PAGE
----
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It's 'not possible or appropriate' to adjourn all repossession cases
Thomas Byrne hoped the courts might halt all repossession cases in light of the government’s planned reforms.

THE HIGH COURT has said it would not be possible or appropriate to adjourn all repossession and insolvency cases before it while the government rolls out reforms to the mortgage arrears process.

The coalition announced plans last week to give the courts powers to review and, where appropriate, to approve insolvency deals that banks have vetoed.

It’s one of a number of measures aimed at helping the nearly 38,000 people who are in arrears of two years or more on their home mortgages. The so-called ‘bank veto’ on insolvency deals has been repeatedly criticised by mortgage campaigners and opposition parties.

Following last week’s announcement, Fianna Fáil senator Thomas Byrne, a solicitor by profession, wrote to the chief justice and the president of the High Court asking them consider to issuing a practice direction to adjourn all repossession and insolvency cases until the government passes new legislation.

“It would seem to me to be logical that such a practice direction be issued in all courts,” he wrote.

Byrne denied that he was breaking the constitutional position that the legislative and judicial branches be separate. He told reporters last week that it was in the interests of justice that such adjournments be granted.

“I said very clearly it’s a matter for them to decide, but clearly it’s very very unfair. If there’s legislation promised, or the government says ‘we’ll change things’, and yet there are thousands of cases there at the moment with people in danger of losing their homes. I’m very, very clear it’s a matter for the courts to decide that.

Final Mahon Tribunal Reports at Dail Mark Stedman / Photocall Ireland Senator Thomas Byrne Mark Stedman / Photocall Ireland / Photocall Ireland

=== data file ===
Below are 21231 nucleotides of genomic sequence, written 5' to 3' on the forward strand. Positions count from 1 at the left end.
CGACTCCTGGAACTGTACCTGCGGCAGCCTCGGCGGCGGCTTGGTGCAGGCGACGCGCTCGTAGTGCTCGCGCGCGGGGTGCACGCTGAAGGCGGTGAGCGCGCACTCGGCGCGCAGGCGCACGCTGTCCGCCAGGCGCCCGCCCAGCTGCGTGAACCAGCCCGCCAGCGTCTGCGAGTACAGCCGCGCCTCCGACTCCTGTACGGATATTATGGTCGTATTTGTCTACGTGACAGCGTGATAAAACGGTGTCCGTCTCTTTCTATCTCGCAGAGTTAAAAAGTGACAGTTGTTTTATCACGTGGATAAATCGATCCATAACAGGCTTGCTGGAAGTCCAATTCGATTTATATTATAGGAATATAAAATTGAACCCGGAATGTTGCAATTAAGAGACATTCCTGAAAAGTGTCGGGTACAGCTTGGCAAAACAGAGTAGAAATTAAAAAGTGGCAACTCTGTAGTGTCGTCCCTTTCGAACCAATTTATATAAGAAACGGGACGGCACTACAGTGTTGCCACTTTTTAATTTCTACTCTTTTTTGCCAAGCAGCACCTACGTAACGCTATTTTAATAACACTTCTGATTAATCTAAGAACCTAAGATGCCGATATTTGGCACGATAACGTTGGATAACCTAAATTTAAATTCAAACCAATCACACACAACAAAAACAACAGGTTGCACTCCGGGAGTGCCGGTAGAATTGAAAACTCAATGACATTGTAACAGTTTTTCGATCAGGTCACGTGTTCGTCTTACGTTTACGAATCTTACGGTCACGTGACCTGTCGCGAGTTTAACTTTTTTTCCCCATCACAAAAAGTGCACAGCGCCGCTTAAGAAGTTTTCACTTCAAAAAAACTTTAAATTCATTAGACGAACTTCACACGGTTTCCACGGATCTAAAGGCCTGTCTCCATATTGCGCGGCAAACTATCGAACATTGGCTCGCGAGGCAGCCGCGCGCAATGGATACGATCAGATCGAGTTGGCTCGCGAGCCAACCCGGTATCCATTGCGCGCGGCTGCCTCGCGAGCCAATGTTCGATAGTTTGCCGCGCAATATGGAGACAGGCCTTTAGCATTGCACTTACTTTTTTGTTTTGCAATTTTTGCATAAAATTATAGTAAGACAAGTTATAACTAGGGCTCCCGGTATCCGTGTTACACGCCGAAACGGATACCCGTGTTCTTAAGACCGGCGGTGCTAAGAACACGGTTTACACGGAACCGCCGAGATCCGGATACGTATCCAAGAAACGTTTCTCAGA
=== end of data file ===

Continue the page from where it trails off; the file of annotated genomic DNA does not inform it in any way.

However in a response from the High Court’s principal registrar, seen by, Byrne was told that such a practice direction would not be considered “possible or appropriate”.

The letter points out that cases before the High Court are dealt with on the basis of the law that is currently in force and not on legislation that may be enacted at some future future date.

It also says that the initiation and progressing of legal proceedings is a matter for the parties to each individual court case.

“Judges are, subject only to the Constitution and the law, independent in the exercise of their judicial functions, and there cannot therefore be an adjournment en masse of certain categories of case,” the letter states.

“Each case must be dealt having regard to the law currently in force and the particular circumstances pertaining to that case before the presiding High Court Judge.”

Speaking to this website today, Byrne said the reply shows the importance of the government legislating as quickly as possible. He said that while the reply makes sense from a judicial point of view, from a practical point of view it is “unfair”.

“We’ve heard nothing on this since last week,” he said. “I will be pressing the government to introduce what changes they are making as soon as possible.”

Last week: Big plan to help mortgage holders ‘won’t have the banks quaking in their boots’

In mortgage arrears? Here’s how the government plans to help

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